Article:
So Tory Andrew Feldman may or may not have said that some of the party’s members are “swivel-eyed loons”. I am not especially bothered whether he said it or not, because as far as I am concerned it is right. And it is not only in the Tory party that this is so – it is the same in any political party, Labour included. Just look at what happened in Labour in the 1980s. I’d defy any reader of this blog who’s been to a number of party meetings in the UK to not come to the same sort of conclusion.
The question is what – if anything – that can be done about it, and to try to explain why party members seem to so often be a bunch of odd-balls.
The starting point for understanding the situation is the shocking predicament of British political parties. Among the 27 countries of the EU, the UK ranks 25th in terms of party political membership by capita. Only Poland and Latvia are lower. The situation for the Conservatives is especially grave, with party membership down to 130,000 (here in para 3, for example). Labour has rebounded a bit and is pushing 200,000 members again as new people join to protest against the coalition’s cuts, but even Labour still stands at half the number of its late 1990s recent high. But all political parties, all together, number less than 500,000 members, meaning less than 1% of the British population is a member of a political party.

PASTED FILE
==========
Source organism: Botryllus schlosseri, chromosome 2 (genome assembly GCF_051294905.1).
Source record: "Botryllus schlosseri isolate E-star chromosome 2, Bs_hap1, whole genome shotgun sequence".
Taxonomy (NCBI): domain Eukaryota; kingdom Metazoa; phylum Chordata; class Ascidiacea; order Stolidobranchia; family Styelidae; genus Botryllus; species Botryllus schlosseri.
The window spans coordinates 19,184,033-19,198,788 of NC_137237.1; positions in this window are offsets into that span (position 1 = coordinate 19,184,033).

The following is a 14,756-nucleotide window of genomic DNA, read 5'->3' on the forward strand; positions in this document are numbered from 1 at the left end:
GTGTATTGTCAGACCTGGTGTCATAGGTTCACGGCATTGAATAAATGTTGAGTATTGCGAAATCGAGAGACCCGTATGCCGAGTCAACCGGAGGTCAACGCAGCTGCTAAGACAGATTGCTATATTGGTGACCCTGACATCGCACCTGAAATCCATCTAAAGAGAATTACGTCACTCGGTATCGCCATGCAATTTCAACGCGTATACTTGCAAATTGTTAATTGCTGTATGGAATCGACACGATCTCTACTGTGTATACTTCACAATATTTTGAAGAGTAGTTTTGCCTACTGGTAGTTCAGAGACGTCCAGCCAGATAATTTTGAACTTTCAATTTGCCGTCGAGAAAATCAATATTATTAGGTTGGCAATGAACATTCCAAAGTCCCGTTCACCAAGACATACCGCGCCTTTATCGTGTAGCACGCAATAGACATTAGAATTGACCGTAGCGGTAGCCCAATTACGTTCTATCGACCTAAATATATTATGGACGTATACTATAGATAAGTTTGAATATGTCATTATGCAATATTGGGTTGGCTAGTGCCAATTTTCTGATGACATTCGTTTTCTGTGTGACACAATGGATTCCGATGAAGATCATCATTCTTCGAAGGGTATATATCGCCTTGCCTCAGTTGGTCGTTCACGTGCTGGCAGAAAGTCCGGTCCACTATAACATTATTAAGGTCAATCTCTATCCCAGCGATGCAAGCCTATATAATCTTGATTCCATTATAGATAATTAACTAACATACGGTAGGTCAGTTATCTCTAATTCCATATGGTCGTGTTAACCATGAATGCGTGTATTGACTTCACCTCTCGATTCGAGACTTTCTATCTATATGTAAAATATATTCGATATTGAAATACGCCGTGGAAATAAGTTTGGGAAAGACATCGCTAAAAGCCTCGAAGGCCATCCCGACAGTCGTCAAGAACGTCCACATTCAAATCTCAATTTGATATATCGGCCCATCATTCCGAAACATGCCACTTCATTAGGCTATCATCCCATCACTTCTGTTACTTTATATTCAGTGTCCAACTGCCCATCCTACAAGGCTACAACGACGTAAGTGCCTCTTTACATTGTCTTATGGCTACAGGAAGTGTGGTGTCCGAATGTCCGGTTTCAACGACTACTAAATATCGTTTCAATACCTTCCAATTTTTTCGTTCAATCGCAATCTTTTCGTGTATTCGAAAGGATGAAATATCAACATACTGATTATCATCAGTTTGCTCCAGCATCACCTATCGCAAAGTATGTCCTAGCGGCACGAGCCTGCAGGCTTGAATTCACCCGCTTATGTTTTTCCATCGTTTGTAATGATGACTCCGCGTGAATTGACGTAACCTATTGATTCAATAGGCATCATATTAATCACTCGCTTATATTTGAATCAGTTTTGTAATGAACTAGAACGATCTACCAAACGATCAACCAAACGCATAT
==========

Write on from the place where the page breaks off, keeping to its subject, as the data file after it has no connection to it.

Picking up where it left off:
The problem then for the Tories (and indeed Labour and the Lib Dems) is that they are stuck in a Catch 22 situation. Membership is unappealing, becomes less and less appealing, and hence the membership becomes less and less representative of society, and so the swivel-eyed loons quotient increases.
This is exactly what Colin Crouch’s theory of post democracy (summary here, longer (excellent) Fabian paper here) would say – “A post-democratic society is one that continues to have and to use all the institutions of democracy, but in which they increasingly become a formal shell“. The innovation, the creativity, the political life has gone elsewhere – to NGOs, to campaigning organisations, even to bloggers and online networkers. The networks of networks are more effective and more vibrant that the old and creaking political parties.
Crouch argues that mature democracies are in an inexorable decline, and we have to simply live with post democracy. If the past couple of weeks are anything to go by, it is going to be a painful process.